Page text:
Brendan O’Neill

Graham Ovenden’s art is controversial, but its destruction is a scandal

Graham Ovenden's art is controversial, but its destruction is a scandal
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So, it isn't only the hammer-wielding nutters of Isis who destroy 'immoral art'. So do we, in supposedly civilised Britain. A judge's order that the artworks of convicted child abuser Graham Ovenden be destroyed, on the basis that they do not reach our 'standards of propriety', is an act of medievalism to match any of the statue-smashing antics of the Islamic State in recent months.

At Hammersmith Magistrates Court, District Judge Elizabeth Roscoe advertised her philistinism for all to see. She said she was not concerned with the 'historical importance or value' of Ovenden's works. 'I am no judge of art or artistic merit, nor am I qualified to assess the historical age or value of some of the images,' she said, unwittingly exposing the incredible folly, the borderline tyranny, of allowing one, subjective judge to decide the fate of decades-old works of art. She said she was judging the art merely on the basis of the 'recognised standards of propriety which exist today'. And on this basis, Ovenden's works, which include images of naked or half-naked children, are 'indecent' and must be destroyed, she said, like a 21st century Torquemada demanding the burning of corrupting images.

There is so much wrong with this case that it's hard to know where to start. Firstly, imagine if all old art was judged by 'today's standards of propriety'. Would anything survive? Those ancient statues with pre-pubescent penises? Smash them. Nabokov's Lolita? Burn it. What arrogant presentism to judge works created decades ago - in the case of Ovenden's own paintings, or 150 years ago, in the case of his collection of photos by the French writer Pierre Louys, which the judge also said should be scrubbed from history - by what we now think is right and proper. Inconvenient images or words are to be thrown into the furnaces, so that no one may ever glance upon them again.

Then there's the criteria upon which Ovenden's work was judged: not according to its artistic merit but on whether it contains the right moral message, in this case about children. In 2015 we have a judge effectively saying 'I don't care if it's art, destroy it'. But what about those who do care that it's art? Who do care that, regardless of his foul personal behaviour in the seventies and eighties, Ovenden remains a painter of significant standing? Who do care about keeping in existence photos taken by Louys, who was made an Officer of the Legion d'honneur for his services to French literature and is thus a significant historical figure? We don't count, apparently, not in the face of one person's subjective, non-artistic, wilfully philistine decision that all those works are wicked and must therefore be pulped, erased, removed from reality and history.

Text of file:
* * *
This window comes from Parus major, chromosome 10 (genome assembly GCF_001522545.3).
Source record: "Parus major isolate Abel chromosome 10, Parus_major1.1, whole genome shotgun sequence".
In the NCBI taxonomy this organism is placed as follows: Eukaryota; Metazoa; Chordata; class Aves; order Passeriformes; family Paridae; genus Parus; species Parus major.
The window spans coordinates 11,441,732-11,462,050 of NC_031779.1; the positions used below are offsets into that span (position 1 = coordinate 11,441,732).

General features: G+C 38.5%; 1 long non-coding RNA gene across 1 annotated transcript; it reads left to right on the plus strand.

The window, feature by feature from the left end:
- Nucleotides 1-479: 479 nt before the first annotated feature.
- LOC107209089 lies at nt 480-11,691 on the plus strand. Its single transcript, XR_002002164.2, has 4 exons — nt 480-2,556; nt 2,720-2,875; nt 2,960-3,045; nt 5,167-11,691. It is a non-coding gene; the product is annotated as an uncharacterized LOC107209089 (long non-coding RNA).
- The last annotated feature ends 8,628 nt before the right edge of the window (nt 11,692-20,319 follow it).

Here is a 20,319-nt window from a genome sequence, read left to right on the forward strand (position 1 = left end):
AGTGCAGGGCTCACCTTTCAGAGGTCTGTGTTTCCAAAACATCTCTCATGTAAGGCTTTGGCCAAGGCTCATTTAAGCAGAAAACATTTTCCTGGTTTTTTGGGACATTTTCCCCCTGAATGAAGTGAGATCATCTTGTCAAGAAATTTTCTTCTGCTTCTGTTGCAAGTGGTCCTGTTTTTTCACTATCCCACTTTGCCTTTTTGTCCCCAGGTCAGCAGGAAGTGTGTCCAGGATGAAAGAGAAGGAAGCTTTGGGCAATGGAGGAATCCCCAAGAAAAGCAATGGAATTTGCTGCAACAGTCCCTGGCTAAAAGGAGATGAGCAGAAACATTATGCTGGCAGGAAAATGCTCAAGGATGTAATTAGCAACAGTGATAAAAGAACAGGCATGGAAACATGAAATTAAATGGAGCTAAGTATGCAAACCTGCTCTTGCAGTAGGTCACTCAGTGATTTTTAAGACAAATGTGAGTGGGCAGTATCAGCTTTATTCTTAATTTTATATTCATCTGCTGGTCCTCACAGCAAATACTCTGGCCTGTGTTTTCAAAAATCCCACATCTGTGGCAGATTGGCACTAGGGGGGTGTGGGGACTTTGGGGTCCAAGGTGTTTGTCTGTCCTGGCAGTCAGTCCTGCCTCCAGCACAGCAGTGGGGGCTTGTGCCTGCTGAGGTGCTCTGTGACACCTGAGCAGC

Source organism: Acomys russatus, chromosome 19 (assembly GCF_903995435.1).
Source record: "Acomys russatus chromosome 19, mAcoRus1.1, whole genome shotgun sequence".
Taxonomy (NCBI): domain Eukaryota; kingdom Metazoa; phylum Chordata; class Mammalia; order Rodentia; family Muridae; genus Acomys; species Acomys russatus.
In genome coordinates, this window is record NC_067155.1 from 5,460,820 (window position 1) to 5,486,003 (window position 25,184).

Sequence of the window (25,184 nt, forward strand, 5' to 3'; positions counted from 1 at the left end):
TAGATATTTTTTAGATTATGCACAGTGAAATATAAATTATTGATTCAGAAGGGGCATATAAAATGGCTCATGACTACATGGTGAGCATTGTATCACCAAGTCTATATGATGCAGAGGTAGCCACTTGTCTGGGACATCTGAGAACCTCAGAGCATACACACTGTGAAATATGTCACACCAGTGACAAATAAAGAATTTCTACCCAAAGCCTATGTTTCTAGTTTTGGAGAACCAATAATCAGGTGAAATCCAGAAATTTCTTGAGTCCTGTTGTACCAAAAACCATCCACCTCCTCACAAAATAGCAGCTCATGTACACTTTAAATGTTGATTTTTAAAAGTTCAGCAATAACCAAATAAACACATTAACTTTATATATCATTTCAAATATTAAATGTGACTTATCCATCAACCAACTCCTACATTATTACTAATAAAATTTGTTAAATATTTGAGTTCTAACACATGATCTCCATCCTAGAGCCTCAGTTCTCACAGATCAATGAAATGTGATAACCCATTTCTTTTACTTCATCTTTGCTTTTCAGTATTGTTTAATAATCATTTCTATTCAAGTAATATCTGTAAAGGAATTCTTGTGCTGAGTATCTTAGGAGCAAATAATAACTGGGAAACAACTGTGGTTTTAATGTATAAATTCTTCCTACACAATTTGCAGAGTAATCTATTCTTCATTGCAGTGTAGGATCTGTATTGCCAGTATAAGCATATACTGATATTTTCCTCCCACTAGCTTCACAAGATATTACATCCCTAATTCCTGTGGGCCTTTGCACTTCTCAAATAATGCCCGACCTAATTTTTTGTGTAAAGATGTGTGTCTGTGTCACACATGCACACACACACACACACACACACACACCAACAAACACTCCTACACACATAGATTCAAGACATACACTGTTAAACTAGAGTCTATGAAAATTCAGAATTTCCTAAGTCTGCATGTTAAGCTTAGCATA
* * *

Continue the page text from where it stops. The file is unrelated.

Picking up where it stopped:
And finally there's the return of the idea of evil. What is really being said here is that Ovenden's work has a feeling of menace to it. Even works of his that once were considered great enough to form part of the Tate's public collection are being rethought: the Tate removed 34 of his works from public view when he was convicted of child abuse in 2013. Why? What changed? Not the artworks, but the character of the artist. We seem incapable of distinguishing artist from artwork. He is wicked, and thus his art must be wicked, too. It must be polluted, and therefore it might also pollute the rest of us. Remove it, hide it, destroy it. Such a mad war on inanimate objects, on mere imagery, ill befits the 21st century. From the Vatican's Index of Evil Books to Ireland's Commission on Evil Literature, it was traditionally intolerant regimes that destroyed allegedly wicked words or art - now, in 2015, Britain has just done it.

This is the latest, ugliest episode in the paedophile panic. Not content with destroying the careers and lives of ageing light entertainers, not content with spreading utterly unfounded gossip about dead politicians, not content with educating a whole new generation of kids to fear adults, now we destroy artworks made by convicted child abusers. How long before mobs break into art galleries and burn offensive, child-depicting art? It's got to a point where such behaviour would not be surprising, such is the feverish, witch-hunting atmosphere wrought by our demented hunt for child-abusing monsters. But right now, can we please turn this judge's unilateral, philistine decision to destroy allegedly evil works of art into the epic public scandal it deserves to be.

Written byBrendan O’Neill

Brendan O’Neill is the editor of Spiked and a columnist for The Australian and The Big Issue.

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